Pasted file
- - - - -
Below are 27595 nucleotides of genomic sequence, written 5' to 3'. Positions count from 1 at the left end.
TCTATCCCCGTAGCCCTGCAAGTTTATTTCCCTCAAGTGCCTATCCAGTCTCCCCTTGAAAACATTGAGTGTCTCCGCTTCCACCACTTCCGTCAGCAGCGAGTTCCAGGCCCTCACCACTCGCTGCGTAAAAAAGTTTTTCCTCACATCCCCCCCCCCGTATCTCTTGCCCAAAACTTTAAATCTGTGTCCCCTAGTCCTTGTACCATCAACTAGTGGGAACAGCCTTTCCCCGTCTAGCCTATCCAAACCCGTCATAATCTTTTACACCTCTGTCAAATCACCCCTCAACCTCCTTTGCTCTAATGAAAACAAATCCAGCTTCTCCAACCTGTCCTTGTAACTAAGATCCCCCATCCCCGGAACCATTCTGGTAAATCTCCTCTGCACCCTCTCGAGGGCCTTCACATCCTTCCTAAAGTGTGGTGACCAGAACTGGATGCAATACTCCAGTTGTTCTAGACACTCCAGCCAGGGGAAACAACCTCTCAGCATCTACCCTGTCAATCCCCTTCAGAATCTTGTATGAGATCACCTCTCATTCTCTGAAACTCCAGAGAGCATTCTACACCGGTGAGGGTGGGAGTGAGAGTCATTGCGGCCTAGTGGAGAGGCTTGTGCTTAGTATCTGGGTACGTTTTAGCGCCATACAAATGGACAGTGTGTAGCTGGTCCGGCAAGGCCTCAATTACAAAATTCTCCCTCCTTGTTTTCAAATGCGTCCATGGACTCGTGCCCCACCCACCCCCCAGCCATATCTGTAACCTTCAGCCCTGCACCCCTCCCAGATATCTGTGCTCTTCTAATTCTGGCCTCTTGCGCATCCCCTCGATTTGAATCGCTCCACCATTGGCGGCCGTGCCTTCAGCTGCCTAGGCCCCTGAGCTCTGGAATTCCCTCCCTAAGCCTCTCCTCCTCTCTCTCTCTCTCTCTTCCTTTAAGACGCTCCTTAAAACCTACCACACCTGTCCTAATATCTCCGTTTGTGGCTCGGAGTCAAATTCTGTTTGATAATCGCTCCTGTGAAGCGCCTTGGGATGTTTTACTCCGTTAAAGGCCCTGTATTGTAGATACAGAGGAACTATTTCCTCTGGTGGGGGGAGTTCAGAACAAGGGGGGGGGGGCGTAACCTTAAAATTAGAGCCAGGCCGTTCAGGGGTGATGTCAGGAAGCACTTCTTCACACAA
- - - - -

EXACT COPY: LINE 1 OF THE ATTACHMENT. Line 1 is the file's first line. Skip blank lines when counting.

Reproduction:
Below are 27595 nucleotides of genomic sequence, written 5' to 3'. Positions count from 1 at the left end.